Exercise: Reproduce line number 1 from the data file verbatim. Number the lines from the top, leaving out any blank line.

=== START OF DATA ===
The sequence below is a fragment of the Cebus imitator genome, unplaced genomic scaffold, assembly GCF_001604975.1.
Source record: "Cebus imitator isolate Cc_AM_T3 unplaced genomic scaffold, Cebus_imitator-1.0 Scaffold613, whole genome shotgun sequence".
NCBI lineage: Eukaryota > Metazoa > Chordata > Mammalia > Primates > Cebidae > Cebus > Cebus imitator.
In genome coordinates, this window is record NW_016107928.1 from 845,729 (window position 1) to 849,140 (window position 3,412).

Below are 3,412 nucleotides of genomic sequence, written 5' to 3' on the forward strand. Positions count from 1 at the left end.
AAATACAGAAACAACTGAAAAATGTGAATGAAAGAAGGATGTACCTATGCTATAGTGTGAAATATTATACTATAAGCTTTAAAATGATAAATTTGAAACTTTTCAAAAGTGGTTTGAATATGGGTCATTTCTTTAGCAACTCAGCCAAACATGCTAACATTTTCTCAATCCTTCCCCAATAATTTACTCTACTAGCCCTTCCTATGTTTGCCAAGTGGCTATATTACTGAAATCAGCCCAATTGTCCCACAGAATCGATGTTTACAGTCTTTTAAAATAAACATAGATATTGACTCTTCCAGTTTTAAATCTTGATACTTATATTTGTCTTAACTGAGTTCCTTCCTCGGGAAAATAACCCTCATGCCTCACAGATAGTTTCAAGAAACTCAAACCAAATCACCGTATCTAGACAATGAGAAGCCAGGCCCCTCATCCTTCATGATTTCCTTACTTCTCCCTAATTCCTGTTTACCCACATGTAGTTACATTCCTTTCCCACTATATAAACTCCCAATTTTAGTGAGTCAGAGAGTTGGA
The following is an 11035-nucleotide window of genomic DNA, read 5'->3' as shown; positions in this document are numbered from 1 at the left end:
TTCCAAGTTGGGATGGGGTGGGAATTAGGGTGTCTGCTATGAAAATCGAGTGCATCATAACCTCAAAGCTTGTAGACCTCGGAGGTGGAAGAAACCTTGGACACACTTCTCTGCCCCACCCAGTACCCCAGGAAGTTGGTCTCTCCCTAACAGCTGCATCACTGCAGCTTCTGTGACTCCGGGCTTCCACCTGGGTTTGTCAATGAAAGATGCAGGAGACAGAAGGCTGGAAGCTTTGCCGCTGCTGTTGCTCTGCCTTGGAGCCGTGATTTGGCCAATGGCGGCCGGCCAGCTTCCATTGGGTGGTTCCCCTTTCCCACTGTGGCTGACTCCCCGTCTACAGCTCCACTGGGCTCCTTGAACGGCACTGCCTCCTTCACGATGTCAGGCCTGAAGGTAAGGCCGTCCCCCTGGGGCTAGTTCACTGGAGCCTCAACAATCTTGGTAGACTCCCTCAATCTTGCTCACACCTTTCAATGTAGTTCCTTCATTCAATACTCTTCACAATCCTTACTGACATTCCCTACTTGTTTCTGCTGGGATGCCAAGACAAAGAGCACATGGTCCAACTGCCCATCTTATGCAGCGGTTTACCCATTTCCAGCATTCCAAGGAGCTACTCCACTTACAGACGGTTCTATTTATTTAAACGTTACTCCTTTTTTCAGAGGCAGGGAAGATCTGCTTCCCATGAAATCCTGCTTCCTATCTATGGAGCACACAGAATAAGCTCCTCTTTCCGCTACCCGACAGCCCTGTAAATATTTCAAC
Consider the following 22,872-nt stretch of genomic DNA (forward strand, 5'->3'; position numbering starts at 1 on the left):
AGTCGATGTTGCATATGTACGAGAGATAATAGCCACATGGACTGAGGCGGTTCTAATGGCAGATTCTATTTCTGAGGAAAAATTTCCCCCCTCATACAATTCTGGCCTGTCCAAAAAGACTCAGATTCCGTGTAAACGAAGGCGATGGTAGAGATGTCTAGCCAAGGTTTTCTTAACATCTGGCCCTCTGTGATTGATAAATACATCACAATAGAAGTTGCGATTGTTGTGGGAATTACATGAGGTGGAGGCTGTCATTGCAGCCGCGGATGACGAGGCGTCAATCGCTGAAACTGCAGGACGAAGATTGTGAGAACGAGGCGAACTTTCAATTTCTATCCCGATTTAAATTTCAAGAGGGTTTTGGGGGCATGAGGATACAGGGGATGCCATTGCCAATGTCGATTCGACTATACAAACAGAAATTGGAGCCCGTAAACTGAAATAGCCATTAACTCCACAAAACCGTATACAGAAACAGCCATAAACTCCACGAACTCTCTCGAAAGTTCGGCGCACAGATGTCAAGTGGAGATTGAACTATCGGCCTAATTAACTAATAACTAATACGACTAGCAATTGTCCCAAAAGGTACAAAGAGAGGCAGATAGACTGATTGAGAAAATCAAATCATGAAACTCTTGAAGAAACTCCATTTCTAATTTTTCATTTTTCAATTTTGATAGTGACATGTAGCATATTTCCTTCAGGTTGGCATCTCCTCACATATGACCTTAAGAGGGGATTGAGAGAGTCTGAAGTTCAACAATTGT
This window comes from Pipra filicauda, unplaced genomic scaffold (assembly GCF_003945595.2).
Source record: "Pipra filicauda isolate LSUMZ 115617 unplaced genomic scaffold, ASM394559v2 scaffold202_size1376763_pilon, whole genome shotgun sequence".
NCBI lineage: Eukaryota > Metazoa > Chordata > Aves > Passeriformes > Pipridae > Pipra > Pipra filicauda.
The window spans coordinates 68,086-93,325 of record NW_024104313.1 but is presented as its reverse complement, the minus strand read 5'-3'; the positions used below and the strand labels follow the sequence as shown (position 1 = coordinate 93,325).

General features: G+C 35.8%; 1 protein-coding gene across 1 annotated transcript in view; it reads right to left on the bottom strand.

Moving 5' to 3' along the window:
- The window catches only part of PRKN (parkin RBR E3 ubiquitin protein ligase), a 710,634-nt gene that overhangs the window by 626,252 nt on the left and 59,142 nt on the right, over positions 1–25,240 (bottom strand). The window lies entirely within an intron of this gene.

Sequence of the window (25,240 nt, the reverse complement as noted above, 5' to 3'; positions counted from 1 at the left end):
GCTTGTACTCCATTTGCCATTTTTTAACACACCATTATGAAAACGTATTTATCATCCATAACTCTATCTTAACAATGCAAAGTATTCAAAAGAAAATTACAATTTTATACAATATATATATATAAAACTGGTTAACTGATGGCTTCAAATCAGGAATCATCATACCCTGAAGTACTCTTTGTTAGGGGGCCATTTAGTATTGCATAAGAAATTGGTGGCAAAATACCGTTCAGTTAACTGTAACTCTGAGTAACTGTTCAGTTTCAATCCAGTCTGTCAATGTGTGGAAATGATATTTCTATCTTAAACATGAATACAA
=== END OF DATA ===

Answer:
The sequence below is a fragment of the Cebus imitator genome, unplaced genomic scaffold, assembly GCF_001604975.1.